22 March 2011
Much like I did to Dr. Strangelove the other night, I actually combed through this film with my thumb on the pause button and wrote down each story beat as I went so I could better analyze the structure of a multi-plotline ensemble film. Of course, Dr. Strangelove is a 90-minute high-concept story with very few scenes, locations, and characters. It has virtually no subplots, just a handful of threads that all tell their part of a single story. By contrast, Magnolia is a 3-hour tapestry of nothing but low-concept subplots (and one big Event), so it actually took a lot more out of me to write it all down.
Two dying fathers suffering the regrets of their earlier dalliances -- both of whom cheated repeatedly and flagrantly on their wives; one who may have/probably did abuse his daughter and the other who abandoned his dying wife and teenage son when the scene got a little too "real" for him. The daughter has become a coked-out wreck who takes home strange men and lives like an angry child, unwilling and unable to let go of her past. The son has become a self-styled exaggeration of the aggressive macho bullshit he saw in his father, a stunted man-boy unwilling and unable to acknowledge the existence of his past. The first father is the host of a popular game show produced by the second father's company. The daughter has a chance encounter with a loser cop on a particularly bad day and the two awkwardly agree to fall in love and help support each other (in a dynamic later explored under different-but-similar circumstances in P.T. Anderson's next film), and although she never reconciles with her father, she at least manages to reconnect with her mother. The son doesn't quite reconcile with his father, but he at least acknowledges through catharsis his father's role in his life and admits to needing him not to die.
On the other side of the spectrum, two damaged boys. One, a former "quiz kid" from the 60s (living in the shadow of his past), now an adult with more neuroses and problems than can easily be counted, who loses his job, drunkenly embarrasses himself in front of the big-dumb-pretty bartender he's in love with, and robs his former employers in order to pay for braces he doesn't need to be somehow closer to the bartender. The other, a current "quiz kid" with no friends other than books (living the past that will overshadow his future?), and already well on his way to his own highly complicated set of neurotic tics and phobic anxieties. In the middle, bridging these distant poles: a shy but compassionate male nurse; a manic and/or bipolar golddigger who's grown a conscience; and the adorable, affable loser cop mentioned before.
The pacing is pretty intense throughout, I realized, and one of the ways it manages to keep so much story going at once is with a surprising number of rapidfire montages, often set to music. That none of it's boring or just feels like spinning plates is testament to a lot of strong characters and stories. That the dialogue could be this stylized and the tension this high for so long (and the emotions and tones so varied from story to story) without ever collapsing or tearing itself apart is again testament to the strength of the story.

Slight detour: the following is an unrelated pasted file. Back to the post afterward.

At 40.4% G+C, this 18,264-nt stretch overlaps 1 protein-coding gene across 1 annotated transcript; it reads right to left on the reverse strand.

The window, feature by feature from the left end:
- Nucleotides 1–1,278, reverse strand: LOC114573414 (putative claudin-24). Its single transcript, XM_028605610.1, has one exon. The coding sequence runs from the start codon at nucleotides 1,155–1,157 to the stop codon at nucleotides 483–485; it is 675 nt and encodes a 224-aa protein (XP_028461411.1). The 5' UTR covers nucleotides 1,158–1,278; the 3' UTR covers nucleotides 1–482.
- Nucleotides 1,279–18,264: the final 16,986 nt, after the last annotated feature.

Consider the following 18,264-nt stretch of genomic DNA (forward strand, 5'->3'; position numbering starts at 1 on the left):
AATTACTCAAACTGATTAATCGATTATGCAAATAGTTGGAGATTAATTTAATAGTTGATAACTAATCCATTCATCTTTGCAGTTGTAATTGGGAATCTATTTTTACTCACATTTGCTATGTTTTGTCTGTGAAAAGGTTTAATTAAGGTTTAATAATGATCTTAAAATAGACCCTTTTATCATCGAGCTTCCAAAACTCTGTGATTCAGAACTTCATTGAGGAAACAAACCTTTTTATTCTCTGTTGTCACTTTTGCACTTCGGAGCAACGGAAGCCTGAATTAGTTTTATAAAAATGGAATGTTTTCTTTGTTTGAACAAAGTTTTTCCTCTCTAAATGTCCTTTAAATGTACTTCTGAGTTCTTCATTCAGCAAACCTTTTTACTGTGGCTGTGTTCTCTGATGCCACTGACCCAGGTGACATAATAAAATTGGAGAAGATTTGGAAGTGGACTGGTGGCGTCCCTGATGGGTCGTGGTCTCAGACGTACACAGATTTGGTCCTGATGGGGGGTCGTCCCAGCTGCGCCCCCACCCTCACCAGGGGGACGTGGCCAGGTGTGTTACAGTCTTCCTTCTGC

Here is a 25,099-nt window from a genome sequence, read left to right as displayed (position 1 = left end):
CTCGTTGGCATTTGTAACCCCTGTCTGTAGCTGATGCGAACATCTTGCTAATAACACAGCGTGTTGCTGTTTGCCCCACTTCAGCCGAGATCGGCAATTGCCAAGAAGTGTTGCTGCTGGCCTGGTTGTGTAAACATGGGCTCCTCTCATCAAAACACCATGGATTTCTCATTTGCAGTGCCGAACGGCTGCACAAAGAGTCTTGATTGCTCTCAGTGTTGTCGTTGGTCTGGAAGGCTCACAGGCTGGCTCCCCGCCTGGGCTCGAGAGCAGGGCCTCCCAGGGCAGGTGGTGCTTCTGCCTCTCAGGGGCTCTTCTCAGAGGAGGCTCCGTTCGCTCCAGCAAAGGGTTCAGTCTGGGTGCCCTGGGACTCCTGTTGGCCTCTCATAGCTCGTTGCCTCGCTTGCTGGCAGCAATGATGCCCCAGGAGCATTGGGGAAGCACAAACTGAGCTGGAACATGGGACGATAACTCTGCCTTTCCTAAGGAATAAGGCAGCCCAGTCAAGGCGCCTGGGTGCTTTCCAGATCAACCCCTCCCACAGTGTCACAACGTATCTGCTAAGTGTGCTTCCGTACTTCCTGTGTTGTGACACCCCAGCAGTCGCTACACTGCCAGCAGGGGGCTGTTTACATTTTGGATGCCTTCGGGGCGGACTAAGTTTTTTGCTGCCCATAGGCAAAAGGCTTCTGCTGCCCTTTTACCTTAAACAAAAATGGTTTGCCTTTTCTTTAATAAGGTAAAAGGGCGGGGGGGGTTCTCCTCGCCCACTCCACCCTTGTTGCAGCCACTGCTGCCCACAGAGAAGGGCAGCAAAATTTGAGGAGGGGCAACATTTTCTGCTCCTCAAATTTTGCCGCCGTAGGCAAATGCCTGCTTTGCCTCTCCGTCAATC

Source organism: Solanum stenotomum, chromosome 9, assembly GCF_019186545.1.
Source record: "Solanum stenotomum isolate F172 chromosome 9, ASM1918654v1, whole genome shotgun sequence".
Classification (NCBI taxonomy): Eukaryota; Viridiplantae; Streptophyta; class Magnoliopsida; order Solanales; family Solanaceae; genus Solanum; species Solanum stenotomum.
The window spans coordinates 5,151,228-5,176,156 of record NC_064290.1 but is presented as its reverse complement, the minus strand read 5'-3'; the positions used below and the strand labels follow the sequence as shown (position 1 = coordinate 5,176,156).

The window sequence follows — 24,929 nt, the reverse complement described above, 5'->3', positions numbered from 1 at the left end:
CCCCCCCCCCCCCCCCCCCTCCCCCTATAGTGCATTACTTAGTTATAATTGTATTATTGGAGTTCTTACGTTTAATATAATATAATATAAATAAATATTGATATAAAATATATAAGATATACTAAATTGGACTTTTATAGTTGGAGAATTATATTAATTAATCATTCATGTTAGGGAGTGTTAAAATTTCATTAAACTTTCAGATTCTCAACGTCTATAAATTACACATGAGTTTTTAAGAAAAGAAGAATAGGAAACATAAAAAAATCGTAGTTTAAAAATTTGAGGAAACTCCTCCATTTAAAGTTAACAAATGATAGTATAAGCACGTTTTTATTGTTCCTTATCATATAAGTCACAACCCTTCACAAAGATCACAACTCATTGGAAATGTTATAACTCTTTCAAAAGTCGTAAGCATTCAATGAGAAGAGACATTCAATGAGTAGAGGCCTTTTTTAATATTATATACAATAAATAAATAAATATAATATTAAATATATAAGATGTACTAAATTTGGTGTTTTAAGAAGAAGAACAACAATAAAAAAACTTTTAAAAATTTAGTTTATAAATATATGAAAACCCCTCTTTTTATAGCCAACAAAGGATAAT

At the time this was released, I considered this one of the greatest films I'd seen in the last ten years or so. Now, especially if I compare it to Punch-Drunk Love and There Will Be Blood, the film comes off a lot more poppy and overpolished than I remembered. It's amazing to return to a massive, unmarketable three-hour film like this -- one that Anderson was only able to make because Boogie Nights was such a huge success, and he struck while the iron was hot -- can come off so commercial feeling, but there it is. As good as Tom Cruise's breakdown scene is (and it's still good), it comes off as the "big Oscar moment" for the "big bankable actor," even if he's playing against type (and yet, playing so perfectly into his own public image). The quirkiness and originality of it (structure, tone, the climactic self-conscious deus ex machina) are all a lot less refined and confident, almost too bombastic and bold -- not refined enough, maybe -- when you look at his next two works.
But Magnolia holds up well. It makes me nostalgic for Aimee Mann songs, makes me love intense/vulnerable Melora Walters, makes me miss dramatic actor John C. Reilly, makes me look back in wonder to an era where nobody's heard of Patton Oswalt, or Philip Seymour Hoffman, or where small cameos by Luis Guzman, Clark Gregg, Mary Lynn Rajskub, Felicity Huffman, and even William Mapother (Ethan from Lost! ...also Tom Cruise's cousin) might go almost unnoticed. And now I have an intricately charted beat-sheet to go through sometime, and see what kind of wisdom I can glean from it, how ensembles can be put together, and how you keep so many engines running all at once without a story falling apart. (Something to look forward to, when it's not four in the morning!)